Present Time

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Volume 11, Number Two

Many people have intentions to change one or more behaviors that are health-related. However, these intentions often are without implementation plans, at least not in the immediate future. Hence, the plan is to make the change “someday.”

Investigators from the University of Chicago and the University of Toronto recently published the results of several of their studies in the Journal of Consumer Research. The focus of their work was on how individuals think about time, and how this affects task initiation.

Their basic hypothesis was that when the deadline for a task is perceived to be in a time category “like-the-present,” the task is more likely to be initiated than when the deadline is perceived to be in a time category “unlike-the-present.” For example, “this week” is “like-the-present,” whereas “next week” is “unlike-the-present.” In one of their studies, participants were told that a task was due in 5 days. For participants given the task on April 24, the deadline was April 29 (i.e., “like-the-present” because the deadline was within the same month). For participants given the task on April 27, the deadline was May 2 (i.e., “unlike-the-present” because the deadline was the next month). The variable of interest was when the participants intended to start working on the task. Indeed, those in the “like-the-present” condition were significantly more likely to start immediately than were those in the “unlike-the-present” condition, even though the deadline was the same number of days away.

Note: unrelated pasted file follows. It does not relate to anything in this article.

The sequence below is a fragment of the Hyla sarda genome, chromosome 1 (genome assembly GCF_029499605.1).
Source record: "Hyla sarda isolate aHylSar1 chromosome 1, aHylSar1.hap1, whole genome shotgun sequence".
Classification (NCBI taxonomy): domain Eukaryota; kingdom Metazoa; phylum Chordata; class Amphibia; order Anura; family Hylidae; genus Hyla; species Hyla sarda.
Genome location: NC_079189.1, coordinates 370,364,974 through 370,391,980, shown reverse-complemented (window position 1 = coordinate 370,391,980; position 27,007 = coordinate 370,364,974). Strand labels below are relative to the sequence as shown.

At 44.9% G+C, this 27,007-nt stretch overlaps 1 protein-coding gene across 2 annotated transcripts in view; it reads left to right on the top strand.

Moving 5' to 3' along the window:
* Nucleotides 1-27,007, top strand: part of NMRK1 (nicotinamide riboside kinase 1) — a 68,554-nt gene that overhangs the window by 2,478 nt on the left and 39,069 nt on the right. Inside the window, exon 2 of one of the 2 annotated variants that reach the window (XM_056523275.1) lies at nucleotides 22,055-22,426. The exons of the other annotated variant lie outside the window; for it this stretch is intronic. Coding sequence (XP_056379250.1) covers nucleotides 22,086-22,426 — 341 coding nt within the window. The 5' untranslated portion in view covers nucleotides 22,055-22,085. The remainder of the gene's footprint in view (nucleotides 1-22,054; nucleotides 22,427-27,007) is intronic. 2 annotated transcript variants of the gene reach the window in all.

The investigators also found that they could manipulate perceptions of “like-the-present” and “unlike-the-present” by shading portions of the calendar. Deadlines for tasks that fell within shaded areas that included the present day were more likely to be initiated than those with deadlines in shaded areas that did not include the present day… even though the time to the deadline was identical. The conclusion drawn from the studies was that the intention to implement a task is stronger when the deadline is perceived to be in a time category that is “like-the-present.”

While these investigators were primarily concerned with consumer behavior, there are certainly implications for health-related behavior. If the perceived target date for getting a screening test (e.g., colonoscopy, mammogram, etc.) is in a time category “like-the-present” (i.e., “this month” versus “in 30 days”), the appointment may be readily made rather than put off. Similar effects could be anticipated with target dates to initiate exercise or quit smoking.

This research gives substance to quotes such as “the time is now,” often used as encouragement to initiate a task. Indeed, how we think can profoundly affect how we behave, and with respect to health behavior, there is no time like the present.

 

 

 

 

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